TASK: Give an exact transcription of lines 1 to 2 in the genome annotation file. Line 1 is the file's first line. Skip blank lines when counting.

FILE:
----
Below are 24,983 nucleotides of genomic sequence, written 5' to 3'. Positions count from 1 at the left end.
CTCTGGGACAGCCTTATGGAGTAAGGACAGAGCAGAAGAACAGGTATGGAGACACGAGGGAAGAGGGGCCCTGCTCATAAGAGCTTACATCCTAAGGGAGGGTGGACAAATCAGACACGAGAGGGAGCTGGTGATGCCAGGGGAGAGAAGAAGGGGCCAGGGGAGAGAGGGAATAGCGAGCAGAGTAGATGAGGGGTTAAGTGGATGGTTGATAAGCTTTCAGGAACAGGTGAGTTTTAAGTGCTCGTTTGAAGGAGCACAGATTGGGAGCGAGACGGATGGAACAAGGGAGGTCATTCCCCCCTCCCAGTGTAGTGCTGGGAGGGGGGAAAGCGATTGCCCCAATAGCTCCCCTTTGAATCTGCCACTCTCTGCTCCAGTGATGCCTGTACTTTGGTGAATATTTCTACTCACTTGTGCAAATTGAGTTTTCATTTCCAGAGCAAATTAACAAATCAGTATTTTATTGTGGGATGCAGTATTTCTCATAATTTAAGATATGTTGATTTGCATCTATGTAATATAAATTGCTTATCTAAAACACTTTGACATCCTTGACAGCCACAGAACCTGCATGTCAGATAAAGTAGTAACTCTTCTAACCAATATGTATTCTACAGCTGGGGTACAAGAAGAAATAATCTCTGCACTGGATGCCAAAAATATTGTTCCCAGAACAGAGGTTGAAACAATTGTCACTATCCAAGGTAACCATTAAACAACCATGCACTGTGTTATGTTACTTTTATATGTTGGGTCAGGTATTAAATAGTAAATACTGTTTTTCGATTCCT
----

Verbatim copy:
Below are 24,983 nucleotides of genomic sequence, written 5' to 3'. Positions count from 1 at the left end.
CTCTGGGACAGCCTTATGGAGTAAGGACAGAGCAGAAGAACAGGTATGGAGACACGAGGGAAGAGGGGCCCTGCTCATAAGAGCTTACATCCTAAGGGAGGGTGGACAAATCAGACACGAGAGGGAGCTGGTGATGCCAGGGGAGAGAAGAAGGGGCCAGGGGAGAGAGGGAATAGCGAGCAGAGTAGATGAGGGGTTAAGTGGATGGTTGATAAGCTTTCAGGAACAGGTGAGTTTTAAGTGCTCGTTTGAAGGAGCACAGATTGGGAGCGAGACGGATGGAACAAGGGAGGTCATTCCCCCCTCCCAGTGTAGTGCTGGGAGGGGGGAAAGCGATTGCCCCAATAGCTCCCCTTTGAATCTGCCACTCTCTGCTCCAGTGATGCCTGTACTTTGGTGAATATTTCTACTCACTTGTGCAAATTGAGTTTTCATTTCCAGAGCAAATTAACAAATCAGTATTTTATTGTGGGATGCAGTATTTCTCATAATTTAAGATATGTTGATTTGCATCTATGTAATATAAATTGCTTATCTAAAACACTTTGACATCCTTGACAGCCACAGAACCTGCATGTCAGATAAAGTAGTAACTCTTCTAACCAATATGTATTCTACAGCTGGGGTACAAGAAGAAATAATCTCTGCACTGGATGCCAAAAATATTGTTCCCAGAACAGAGGTTGAAACAATTGTCACTATCCAAGGTAACCATTAAACAACCATGCACTGTGTTATGTTACTTTTATATGTTGGGTCAGGTATTAAATAGTAAATACTGTTTTTCGATTCCT